Tasting gourmet pizza across the National Capital Region: Geneviève Brisson visits La Dolce Vita

Geneviève Brisson is a master’s student in communication at the University of Ottawa, working on a thesis on gastronomic tourism. An Ottawa native, she has an appetite for discovering everything the National Capital Region has to offer, especially its burgeoning food scene.

La Dolce Vita (180 Preston St.)

A warm Tuesday evening at the beginning of July simply called out for a lingering dinner on a patio. And so, my exploration of gourmet pizza restaurants continued with a visit to La Dolce Vita in Little Italy.

We called ahead to make sure that their patio was in fact open, and were assured that it was and that there was plenty of room. Upon our arrival at the restaurant, my boyfriend and I thus settled at a table outside. The patio felt a bit more intimate and private than your average spot, being located below street level.

La Dolce Vita (180 Preston Street, 613-233-6239) offers an impressive selection of pizzas. You can choose from 25 different gourmet pizzas which come in three sizes: the small ones ranging in price from about $15 to $17, the medium ones from $21 to $26, and the large ones from $25 to $29. Celiacs should note that all pizzas can be made gluten-free upon request, at an extra charge. The menu also has a good assortment of appetizers, other typical Italian fare like pasta and calzones for main courses, as well as desserts.

To start off our meal, we had a salad of chickpeas, romaine lettuce, bruschetta tomatoes, red onions and feta cheese with an olive oil and lemon dressing. It was fresh and flavourful, and had a wonderfully crispy texture. Plus, I found the feta cheese especially pleasing – creamy without being overly salty.

Chickpea salad

Now on to the pizza! We opted for a large with half the verdi (lamb, sundried tomatoes, kalamata olives, feta cheese and mozzarella cheese) and half the cinque formaggi (hazelnut pesto, fresh tomatoes, red onions, mushrooms and five types of cheese). Note that choosing a half/half pizza will set you back a negligible $3. The verdi had caught our eye with the rare topping of lamb, and the pizza itself had a good, robust mix of flavours. As for the cinque formaggi, the freshness of the tomatoes and red onions nicely balanced out the appropriately cheesy pizza. But for me, the real standout was the hazelnut pesto: nutty, crunchy and deeply flavourful! Also, both types of pizzas had a generous helping of toppings.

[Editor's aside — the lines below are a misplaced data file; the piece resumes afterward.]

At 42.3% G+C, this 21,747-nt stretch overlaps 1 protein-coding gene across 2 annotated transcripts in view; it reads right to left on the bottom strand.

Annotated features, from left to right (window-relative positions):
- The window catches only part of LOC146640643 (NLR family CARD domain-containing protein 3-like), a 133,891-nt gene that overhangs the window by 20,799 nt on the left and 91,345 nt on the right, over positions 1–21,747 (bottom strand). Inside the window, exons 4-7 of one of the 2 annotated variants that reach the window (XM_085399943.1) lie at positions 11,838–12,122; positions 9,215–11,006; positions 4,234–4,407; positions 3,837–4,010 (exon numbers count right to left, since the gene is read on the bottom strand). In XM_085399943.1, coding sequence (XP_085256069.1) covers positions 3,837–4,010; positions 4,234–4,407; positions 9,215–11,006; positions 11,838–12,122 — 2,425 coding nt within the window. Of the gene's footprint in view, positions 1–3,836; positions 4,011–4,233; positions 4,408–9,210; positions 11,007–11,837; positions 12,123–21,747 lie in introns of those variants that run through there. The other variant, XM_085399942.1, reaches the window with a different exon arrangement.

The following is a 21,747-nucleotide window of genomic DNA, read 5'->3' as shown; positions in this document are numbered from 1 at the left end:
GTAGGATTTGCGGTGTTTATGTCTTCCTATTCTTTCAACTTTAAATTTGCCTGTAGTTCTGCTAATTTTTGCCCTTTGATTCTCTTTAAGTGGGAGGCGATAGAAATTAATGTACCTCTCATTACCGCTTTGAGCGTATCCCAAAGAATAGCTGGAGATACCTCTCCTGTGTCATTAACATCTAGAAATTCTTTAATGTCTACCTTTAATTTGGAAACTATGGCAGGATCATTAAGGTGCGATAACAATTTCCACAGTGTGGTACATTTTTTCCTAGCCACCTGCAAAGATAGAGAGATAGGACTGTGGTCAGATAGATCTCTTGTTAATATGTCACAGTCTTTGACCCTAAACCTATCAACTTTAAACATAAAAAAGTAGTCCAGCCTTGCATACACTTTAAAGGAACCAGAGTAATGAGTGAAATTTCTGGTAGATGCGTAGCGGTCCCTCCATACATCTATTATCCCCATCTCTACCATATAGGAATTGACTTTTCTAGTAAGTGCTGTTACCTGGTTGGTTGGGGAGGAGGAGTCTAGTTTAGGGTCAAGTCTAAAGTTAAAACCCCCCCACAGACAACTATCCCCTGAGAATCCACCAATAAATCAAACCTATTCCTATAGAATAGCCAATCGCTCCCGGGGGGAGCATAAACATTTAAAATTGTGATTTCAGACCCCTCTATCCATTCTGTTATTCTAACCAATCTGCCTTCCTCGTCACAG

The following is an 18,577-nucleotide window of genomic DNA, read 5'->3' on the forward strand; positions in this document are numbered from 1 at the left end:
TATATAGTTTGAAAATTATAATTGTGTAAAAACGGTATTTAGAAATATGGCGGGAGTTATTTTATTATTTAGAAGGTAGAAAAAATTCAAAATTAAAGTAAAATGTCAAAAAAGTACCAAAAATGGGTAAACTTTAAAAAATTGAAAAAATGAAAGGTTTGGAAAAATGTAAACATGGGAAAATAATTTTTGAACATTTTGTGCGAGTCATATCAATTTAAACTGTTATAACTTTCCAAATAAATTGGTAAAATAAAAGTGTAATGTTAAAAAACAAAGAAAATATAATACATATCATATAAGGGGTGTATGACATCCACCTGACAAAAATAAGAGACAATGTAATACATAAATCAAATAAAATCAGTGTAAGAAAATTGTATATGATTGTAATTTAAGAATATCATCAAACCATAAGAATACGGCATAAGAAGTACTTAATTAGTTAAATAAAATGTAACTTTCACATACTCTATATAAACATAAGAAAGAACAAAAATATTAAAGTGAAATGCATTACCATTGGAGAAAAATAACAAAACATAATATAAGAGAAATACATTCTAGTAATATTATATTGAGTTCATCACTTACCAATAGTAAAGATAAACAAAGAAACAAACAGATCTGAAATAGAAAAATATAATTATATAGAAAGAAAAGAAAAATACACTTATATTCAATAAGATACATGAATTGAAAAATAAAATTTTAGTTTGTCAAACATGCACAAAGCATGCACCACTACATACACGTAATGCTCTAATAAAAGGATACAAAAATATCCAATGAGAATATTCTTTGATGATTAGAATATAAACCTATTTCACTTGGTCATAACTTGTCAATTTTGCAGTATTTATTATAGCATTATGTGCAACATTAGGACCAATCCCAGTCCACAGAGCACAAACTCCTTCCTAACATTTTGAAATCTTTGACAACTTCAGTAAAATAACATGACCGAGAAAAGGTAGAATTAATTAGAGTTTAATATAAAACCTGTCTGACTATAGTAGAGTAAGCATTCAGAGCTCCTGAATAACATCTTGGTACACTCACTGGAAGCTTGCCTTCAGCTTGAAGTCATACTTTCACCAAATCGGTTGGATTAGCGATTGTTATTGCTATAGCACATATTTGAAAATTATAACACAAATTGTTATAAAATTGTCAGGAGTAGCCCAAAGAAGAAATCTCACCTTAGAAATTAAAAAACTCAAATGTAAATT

Half Verdi (top) and half Cinque Formaggi (bottom) pizza

The pizza crust was moist, with a nicely crisp bottom. However, it was thicker than I was expecting – it seemed like an Old World crust trying to conform to the perceived New World preference for thick crusts. As a result, it was pretty filling. A few pizzas on the menu were explicitly listed as thin crust, so I would recommend you to choose among those ones or ask to have your pizza made with a thin crust, if you favour slimmer crusts.

To keep hydrated on this warm evening, my boyfriend opted for a German beer on tap, a dark Warsteiner, while I had a glass of the house red wine, a Montepulciano d’Abruzzo. This medium-bodied wine was pleasing and easy drinking.

Our meal ended with the homemade tiramisu. It was light in texture, but also creamy and decadent, and tasted of good espresso and rum. Simply fabulous!

Homemade tiramisu

The service was friendly and attentive to our needs: Sensing that we were in no hurry that evening, they let us linger and go at our own pace.

La Dolce Vita is a little gem in Little Italy that has a wide selection of gourmet pizzas and caters to people with gluten sensitivity. The restaurant also does takeout and delivery.

All in all, our evening at La Dolce Vita was just that: pleasant and sweet.

Yum! Do you have a pizza place suggestion for Geneviève? Leave a comment below!